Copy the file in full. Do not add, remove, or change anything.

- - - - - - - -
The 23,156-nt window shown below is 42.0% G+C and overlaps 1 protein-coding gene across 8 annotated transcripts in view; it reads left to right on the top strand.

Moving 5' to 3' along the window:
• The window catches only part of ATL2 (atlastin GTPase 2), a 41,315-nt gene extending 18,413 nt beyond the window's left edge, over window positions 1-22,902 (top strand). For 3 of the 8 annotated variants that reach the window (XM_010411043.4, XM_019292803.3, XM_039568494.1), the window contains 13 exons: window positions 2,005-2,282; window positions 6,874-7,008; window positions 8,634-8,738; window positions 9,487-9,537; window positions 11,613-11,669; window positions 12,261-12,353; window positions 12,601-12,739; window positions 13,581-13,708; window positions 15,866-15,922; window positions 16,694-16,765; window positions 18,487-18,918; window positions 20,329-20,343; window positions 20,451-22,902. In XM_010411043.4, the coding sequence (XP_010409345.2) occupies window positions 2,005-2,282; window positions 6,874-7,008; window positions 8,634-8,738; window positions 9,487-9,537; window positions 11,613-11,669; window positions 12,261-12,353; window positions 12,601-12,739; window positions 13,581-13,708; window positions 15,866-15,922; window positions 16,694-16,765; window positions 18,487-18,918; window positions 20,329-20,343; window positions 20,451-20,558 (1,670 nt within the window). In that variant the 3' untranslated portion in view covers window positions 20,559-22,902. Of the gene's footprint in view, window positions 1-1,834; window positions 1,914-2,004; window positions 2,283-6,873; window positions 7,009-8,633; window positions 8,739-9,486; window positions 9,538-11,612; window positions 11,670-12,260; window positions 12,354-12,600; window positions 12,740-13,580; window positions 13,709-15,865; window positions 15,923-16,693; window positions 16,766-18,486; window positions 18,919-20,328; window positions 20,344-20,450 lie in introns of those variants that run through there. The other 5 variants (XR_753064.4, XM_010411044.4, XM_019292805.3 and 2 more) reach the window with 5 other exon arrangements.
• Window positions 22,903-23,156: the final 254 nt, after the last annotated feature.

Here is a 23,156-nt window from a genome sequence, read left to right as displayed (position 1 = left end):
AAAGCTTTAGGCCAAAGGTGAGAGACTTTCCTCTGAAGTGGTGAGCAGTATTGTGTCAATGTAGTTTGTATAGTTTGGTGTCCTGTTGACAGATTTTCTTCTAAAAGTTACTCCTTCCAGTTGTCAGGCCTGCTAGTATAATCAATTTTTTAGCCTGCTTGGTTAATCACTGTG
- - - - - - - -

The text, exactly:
The 23,156-nt window shown below is 42.0% G+C and overlaps 1 protein-coding gene across 8 annotated transcripts in view; it reads left to right on the top strand.

Moving 5' to 3' along the window:
• The window catches only part of ATL2 (atlastin GTPase 2), a 41,315-nt gene extending 18,413 nt beyond the window's left edge, over window positions 1-22,902 (top strand). For 3 of the 8 annotated variants that reach the window (XM_010411043.4, XM_019292803.3, XM_039568494.1), the window contains 13 exons: window positions 2,005-2,282; window positions 6,874-7,008; window positions 8,634-8,738; window positions 9,487-9,537; window positions 11,613-11,669; window positions 12,261-12,353; window positions 12,601-12,739; window positions 13,581-13,708; window positions 15,866-15,922; window positions 16,694-16,765; window positions 18,487-18,918; window positions 20,329-20,343; window positions 20,451-22,902. In XM_010411043.4, the coding sequence (XP_010409345.2) occupies window positions 2,005-2,282; window positions 6,874-7,008; window positions 8,634-8,738; window positions 9,487-9,537; window positions 11,613-11,669; window positions 12,261-12,353; window positions 12,601-12,739; window positions 13,581-13,708; window positions 15,866-15,922; window positions 16,694-16,765; window positions 18,487-18,918; window positions 20,329-20,343; window positions 20,451-20,558 (1,670 nt within the window). In that variant the 3' untranslated portion in view covers window positions 20,559-22,902. Of the gene's footprint in view, window positions 1-1,834; window positions 1,914-2,004; window positions 2,283-6,873; window positions 7,009-8,633; window positions 8,739-9,486; window positions 9,538-11,612; window positions 11,670-12,260; window positions 12,354-12,600; window positions 12,740-13,580; window positions 13,709-15,865; window positions 15,923-16,693; window positions 16,766-18,486; window positions 18,919-20,328; window positions 20,344-20,450 lie in introns of those variants that run through there. The other 5 variants (XR_753064.4, XM_010411044.4, XM_019292805.3 and 2 more) reach the window with 5 other exon arrangements.
• Window positions 22,903-23,156: the final 254 nt, after the last annotated feature.

Here is a 23,156-nt window from a genome sequence, read left to right as displayed (position 1 = left end):
AAAGCTTTAGGCCAAAGGTGAGAGACTTTCCTCTGAAGTGGTGAGCAGTATTGTGTCAATGTAGTTTGTATAGTTTGGTGTCCTGTTGACAGATTTTCTTCTAAAAGTTACTCCTTCCAGTTGTCAGGCCTGCTAGTATAATCAATTTTTTAGCCTGCTTGGTTAATCACTGTG